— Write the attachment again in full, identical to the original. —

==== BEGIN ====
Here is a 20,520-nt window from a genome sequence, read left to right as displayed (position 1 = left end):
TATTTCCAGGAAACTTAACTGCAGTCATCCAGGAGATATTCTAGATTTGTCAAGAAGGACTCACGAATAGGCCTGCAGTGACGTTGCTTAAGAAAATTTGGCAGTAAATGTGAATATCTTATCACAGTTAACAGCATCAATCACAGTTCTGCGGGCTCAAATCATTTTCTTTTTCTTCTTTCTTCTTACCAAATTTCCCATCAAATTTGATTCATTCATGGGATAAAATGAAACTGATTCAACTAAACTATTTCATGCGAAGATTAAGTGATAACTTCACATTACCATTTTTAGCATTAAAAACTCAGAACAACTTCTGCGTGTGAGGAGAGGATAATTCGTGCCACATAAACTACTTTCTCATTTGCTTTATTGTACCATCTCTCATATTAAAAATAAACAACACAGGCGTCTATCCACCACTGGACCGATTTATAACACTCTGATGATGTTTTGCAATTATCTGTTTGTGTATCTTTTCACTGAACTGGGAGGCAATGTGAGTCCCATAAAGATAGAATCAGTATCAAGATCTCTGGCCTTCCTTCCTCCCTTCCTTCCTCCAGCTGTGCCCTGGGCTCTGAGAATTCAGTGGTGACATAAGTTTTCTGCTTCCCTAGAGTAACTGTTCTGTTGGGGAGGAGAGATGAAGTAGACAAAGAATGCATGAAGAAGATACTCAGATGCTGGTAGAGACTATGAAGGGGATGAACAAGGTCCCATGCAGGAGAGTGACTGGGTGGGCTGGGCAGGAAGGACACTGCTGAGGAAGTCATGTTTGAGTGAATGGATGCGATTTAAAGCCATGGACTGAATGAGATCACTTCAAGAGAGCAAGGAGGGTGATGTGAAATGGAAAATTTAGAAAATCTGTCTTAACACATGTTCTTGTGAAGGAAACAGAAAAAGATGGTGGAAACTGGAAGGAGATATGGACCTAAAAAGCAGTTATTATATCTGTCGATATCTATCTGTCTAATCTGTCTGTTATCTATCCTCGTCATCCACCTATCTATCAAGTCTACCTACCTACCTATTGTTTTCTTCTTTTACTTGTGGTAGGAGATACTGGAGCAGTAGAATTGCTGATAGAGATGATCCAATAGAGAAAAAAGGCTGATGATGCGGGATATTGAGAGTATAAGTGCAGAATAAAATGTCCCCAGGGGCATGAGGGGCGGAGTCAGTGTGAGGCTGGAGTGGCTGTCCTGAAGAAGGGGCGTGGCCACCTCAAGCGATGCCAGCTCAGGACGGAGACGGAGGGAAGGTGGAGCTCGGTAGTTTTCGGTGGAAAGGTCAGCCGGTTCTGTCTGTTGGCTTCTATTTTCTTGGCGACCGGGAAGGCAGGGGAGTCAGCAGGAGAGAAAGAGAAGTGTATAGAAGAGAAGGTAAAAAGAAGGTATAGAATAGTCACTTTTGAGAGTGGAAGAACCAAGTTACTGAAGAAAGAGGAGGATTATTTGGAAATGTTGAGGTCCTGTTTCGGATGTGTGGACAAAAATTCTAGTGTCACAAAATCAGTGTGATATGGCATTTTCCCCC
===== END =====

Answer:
Here is a 20,520-nt window from a genome sequence, read left to right as displayed (position 1 = left end):
TATTTCCAGGAAACTTAACTGCAGTCATCCAGGAGATATTCTAGATTTGTCAAGAAGGACTCACGAATAGGCCTGCAGTGACGTTGCTTAAGAAAATTTGGCAGTAAATGTGAATATCTTATCACAGTTAACAGCATCAATCACAGTTCTGCGGGCTCAAATCATTTTCTTTTTCTTCTTTCTTCTTACCAAATTTCCCATCAAATTTGATTCATTCATGGGATAAAATGAAACTGATTCAACTAAACTATTTCATGCGAAGATTAAGTGATAACTTCACATTACCATTTTTAGCATTAAAAACTCAGAACAACTTCTGCGTGTGAGGAGAGGATAATTCGTGCCACATAAACTACTTTCTCATTTGCTTTATTGTACCATCTCTCATATTAAAAATAAACAACACAGGCGTCTATCCACCACTGGACCGATTTATAACACTCTGATGATGTTTTGCAATTATCTGTTTGTGTATCTTTTCACTGAACTGGGAGGCAATGTGAGTCCCATAAAGATAGAATCAGTATCAAGATCTCTGGCCTTCCTTCCTCCCTTCCTTCCTCCAGCTGTGCCCTGGGCTCTGAGAATTCAGTGGTGACATAAGTTTTCTGCTTCCCTAGAGTAACTGTTCTGTTGGGGAGGAGAGATGAAGTAGACAAAGAATGCATGAAGAAGATACTCAGATGCTGGTAGAGACTATGAAGGGGATGAACAAGGTCCCATGCAGGAGAGTGACTGGGTGGGCTGGGCAGGAAGGACACTGCTGAGGAAGTCATGTTTGAGTGAATGGATGCGATTTAAAGCCATGGACTGAATGAGATCACTTCAAGAGAGCAAGGAGGGTGATGTGAAATGGAAAATTTAGAAAATCTGTCTTAACACATGTTCTTGTGAAGGAAACAGAAAAAGATGGTGGAAACTGGAAGGAGATATGGACCTAAAAAGCAGTTATTATATCTGTCGATATCTATCTGTCTAATCTGTCTGTTATCTATCCTCGTCATCCACCTATCTATCAAGTCTACCTACCTACCTATTGTTTTCTTCTTTTACTTGTGGTAGGAGATACTGGAGCAGTAGAATTGCTGATAGAGATGATCCAATAGAGAAAAAAGGCTGATGATGCGGGATATTGAGAGTATAAGTGCAGAATAAAATGTCCCCAGGGGCATGAGGGGCGGAGTCAGTGTGAGGCTGGAGTGGCTGTCCTGAAGAAGGGGCGTGGCCACCTCAAGCGATGCCAGCTCAGGACGGAGACGGAGGGAAGGTGGAGCTCGGTAGTTTTCGGTGGAAAGGTCAGCCGGTTCTGTCTGTTGGCTTCTATTTTCTTGGCGACCGGGAAGGCAGGGGAGTCAGCAGGAGAGAAAGAGAAGTGTATAGAAGAGAAGGTAAAAAGAAGGTATAGAATAGTCACTTTTGAGAGTGGAAGAACCAAGTTACTGAAGAAAGAGGAGGATTATTTGGAAATGTTGAGGTCCTGTTTCGGATGTGTGGACAAAAATTCTAGTGTCACAAAATCAGTGTGATATGGCATTTTCCCCC